1 May 2009 New cross-talk measure of near-infrared spectroscopy and its application to wavelength combination optimization
Author Affiliations +
Abstract
In near-infrared spectroscopy, concentration changes in oxygenated and deoxygenated hemoglobin are calculated from the changes in the attenuation of the measurement light. This is done by solving a linear equation based on the modified Lambert-Beer law. To solve this equation, we need to know the partial optical pathlengths in the activated region in the brain. Because they are difficult to know, a wavelength-independent constant or a wavelength-dependent total optical pathlength has been substituted for these values in actual measurements. This kind of substitution inevitably produces errors, called cross-talk, when calculating concentration changes. In this paper, we propose a new cross-talk measure for dual and triple wavelength measurements, and analyze it over various wavelength combinations. The results indicate that constant substitution is not inferior to total path-length substitution in dual wavelength measurements, and that total path-length substitution is very effective for triple wavelength measurements.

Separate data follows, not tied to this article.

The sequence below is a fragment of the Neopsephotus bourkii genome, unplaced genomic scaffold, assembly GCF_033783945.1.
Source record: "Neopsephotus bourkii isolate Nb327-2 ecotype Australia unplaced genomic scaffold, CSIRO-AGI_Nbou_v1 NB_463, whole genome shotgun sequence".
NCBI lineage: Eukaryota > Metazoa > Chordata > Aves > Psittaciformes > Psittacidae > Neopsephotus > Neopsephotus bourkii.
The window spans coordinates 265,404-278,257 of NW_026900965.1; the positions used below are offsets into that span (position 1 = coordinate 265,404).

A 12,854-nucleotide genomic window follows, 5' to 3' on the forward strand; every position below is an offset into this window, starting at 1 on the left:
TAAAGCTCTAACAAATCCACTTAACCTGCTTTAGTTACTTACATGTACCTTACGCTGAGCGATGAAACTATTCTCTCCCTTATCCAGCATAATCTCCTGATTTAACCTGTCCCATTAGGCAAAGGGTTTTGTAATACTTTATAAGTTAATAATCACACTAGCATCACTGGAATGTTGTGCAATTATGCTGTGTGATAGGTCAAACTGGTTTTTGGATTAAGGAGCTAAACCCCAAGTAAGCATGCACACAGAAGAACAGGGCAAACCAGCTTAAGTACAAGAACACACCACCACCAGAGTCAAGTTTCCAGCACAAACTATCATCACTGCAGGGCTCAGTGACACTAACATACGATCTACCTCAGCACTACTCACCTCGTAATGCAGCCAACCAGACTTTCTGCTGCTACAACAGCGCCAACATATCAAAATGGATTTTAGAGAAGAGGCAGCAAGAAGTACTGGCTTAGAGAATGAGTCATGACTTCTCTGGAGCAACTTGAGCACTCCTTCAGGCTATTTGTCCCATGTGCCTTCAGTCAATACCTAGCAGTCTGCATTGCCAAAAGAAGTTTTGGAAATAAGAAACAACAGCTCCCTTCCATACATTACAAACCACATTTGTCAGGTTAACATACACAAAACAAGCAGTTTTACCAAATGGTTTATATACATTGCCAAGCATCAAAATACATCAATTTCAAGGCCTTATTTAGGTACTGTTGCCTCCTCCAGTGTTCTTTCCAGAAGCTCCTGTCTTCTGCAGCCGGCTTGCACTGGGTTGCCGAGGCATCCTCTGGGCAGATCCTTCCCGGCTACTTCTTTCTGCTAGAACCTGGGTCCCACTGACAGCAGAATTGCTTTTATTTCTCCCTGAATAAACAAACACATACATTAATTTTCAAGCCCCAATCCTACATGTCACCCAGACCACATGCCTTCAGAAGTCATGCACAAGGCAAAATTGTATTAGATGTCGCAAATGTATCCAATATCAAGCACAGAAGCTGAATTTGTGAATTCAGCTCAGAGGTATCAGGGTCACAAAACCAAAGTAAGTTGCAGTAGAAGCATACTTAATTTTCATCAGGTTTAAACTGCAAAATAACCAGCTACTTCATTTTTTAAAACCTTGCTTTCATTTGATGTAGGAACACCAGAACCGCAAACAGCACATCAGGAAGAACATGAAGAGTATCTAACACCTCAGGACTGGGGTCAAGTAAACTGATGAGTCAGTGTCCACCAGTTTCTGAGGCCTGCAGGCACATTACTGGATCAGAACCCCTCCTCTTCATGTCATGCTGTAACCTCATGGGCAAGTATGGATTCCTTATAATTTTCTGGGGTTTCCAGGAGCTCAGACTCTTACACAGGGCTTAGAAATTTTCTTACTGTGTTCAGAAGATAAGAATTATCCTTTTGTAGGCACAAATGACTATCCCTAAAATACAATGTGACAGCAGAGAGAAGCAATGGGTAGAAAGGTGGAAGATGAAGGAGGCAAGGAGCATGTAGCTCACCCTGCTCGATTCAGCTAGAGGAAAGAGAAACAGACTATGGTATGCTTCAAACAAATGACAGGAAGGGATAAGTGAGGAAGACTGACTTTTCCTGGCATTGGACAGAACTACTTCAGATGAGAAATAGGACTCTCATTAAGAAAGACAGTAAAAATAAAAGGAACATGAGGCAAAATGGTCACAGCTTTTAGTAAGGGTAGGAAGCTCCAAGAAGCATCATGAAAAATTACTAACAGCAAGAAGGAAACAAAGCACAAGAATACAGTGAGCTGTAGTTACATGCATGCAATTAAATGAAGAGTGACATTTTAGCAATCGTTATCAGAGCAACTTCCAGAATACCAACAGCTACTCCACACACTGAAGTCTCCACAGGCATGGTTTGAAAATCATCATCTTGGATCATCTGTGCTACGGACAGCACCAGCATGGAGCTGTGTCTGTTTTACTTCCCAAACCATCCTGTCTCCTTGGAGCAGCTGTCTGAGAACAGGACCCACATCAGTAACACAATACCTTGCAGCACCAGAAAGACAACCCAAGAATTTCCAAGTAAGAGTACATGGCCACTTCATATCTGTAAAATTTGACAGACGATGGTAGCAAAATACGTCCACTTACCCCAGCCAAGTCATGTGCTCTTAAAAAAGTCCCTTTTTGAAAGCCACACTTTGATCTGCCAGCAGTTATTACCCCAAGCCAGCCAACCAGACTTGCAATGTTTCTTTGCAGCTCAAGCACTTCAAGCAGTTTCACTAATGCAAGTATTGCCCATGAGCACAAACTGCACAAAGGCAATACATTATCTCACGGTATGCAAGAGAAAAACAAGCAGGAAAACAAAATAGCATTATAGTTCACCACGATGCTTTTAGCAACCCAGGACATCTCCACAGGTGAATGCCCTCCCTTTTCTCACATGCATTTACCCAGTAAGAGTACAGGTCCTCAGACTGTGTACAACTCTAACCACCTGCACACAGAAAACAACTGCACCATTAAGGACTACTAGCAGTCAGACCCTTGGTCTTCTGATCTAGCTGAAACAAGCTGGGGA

© (2009) Society of Photo-Optical Instrumentation Engineers (SPIE)
Shinji Umeyama, Shinji Umeyama, Toru Yamada, Toru Yamada, } "New cross-talk measure of near-infrared spectroscopy and its application to wavelength combination optimization," Journal of Biomedical Optics 14(3), 034017 (1 May 2009). https://doi.org/10.1117/1.3147402 . Submission:
JOURNAL ARTICLE
8 PAGES


SHARE
Back to Top